The Feast of Pentecost

Artists often depict Pentecost as the outpouring of the Spirit on the Apostles gathered in a large room with the Blessed Virgin Mary at the center in the form of a dove, with its wings outstretched, and tongues of fire dividing and resting on the heads of each Apostle.
The word “Pentecost” means “fiftieth day.” In most Christian traditions, Pentecost Sunday occurs 50 days following Easter Sunday (counting Easter Sunday since it is the first day of the week). Those 50 days span seven Sundays after Easter, so Pentecost is the seventh Sunday after Easter (seven weeks times seven days = 49 days, plus Pentecost Sunday).
Pentecost was originally an Old Testament festival since the time of Josephus calculated as beginning on the 50th day after the beginning of Passover. In the Christian Calendar, it falls on the seventh Sunday after Easter. It was called the Feast of Weeks (Shavuot) and in the Old Testament, was originally an agricultural festival celebrating and giving thanks for the “first fruits” of the early spring harvest (Leviticus 23; Exodus 23, 34).
By the early New Testament period, it had gradually lost its association with agriculture and became associated with the celebration of God’s creation of His people and their religious history. By the destruction of Jerusalem in AD 70, the festival focused exclusively on God’s gracious gift of the Torah (the Jewish Law) on Mount Sinai. It continues to be celebrated in this manner in modern Judaism.
While there are other references to Pentecost in the New Testament, such as I Corinthians 16:8, it is most significant in Acts 2:1-12 and the familiar scene of the outpouring of the Holy Spirit on those in the “upper room.” The New Testament writers associate the events of Acts 2 with Pentecost and relate the feast to the prophecies of Joel 2 and the promises of Jesus in Acts 1:8. In both Joel and Acts, the emphasis is on an empowerment through the Holy Spirit that enables the people of God to witness boldly to Jesus the Christ.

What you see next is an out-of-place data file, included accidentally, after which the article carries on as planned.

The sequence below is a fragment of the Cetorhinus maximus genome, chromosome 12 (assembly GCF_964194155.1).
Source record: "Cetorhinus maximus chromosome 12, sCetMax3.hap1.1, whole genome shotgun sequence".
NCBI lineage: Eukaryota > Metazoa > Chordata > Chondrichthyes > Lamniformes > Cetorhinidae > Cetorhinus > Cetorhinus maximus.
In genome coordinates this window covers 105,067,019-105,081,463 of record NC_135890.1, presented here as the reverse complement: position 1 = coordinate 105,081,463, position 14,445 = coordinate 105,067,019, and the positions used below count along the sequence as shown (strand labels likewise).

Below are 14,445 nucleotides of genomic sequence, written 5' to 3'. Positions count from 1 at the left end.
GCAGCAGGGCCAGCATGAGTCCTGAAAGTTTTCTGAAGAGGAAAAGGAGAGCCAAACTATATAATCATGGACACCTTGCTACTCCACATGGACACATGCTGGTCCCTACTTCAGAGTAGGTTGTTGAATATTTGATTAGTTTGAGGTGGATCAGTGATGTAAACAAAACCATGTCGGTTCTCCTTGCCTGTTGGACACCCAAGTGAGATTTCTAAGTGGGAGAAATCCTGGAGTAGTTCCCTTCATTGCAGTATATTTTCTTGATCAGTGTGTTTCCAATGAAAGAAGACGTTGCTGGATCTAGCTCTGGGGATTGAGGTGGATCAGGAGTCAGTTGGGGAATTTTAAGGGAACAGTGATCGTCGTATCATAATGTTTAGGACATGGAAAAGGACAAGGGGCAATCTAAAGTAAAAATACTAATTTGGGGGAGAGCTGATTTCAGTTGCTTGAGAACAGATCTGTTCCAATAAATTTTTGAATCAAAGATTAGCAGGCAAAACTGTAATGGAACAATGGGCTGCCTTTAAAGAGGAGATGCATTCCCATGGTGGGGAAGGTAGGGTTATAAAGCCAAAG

The Holy Spirit gave the Apostles gifts of grace through which they would undertake the evangelical mission of the Church. At Pentecost, the Apostles received the miraculous gift of tongues so that everyone from every country understood the Christian inspired message of salvation as if they were hearing their own mother tongue. Thousands were converted by the preaching of Peter and the other Apostles.
Pentecost is, however, much more than a remembrance of what happened to the disciples many years ago. It is also about us – you and me. We too, are invited to be together in order to share the love of Jesus. If we believe in Jesus and are baptized, then we are part of the body of Christ. Being a part of it means that each one of us has the Holy Spirit at work in us. This also means in turn, that like the first group of Apostles, we too have tasks and responsibilities to spread the good News of Salvation. What all this points to is that the liberating spiritual event of Pentecost was but the first fruits of something that continues to this day and beyond – something that will ultimately draw all men to Christ.
May our celebration of Pentecost, therefore, be to each one of us, an opportunity to renew our focus on what God wants us to do as to create peace, share love, promote justice and forgiveness and above all, draw people back to God through Jesus Christ.

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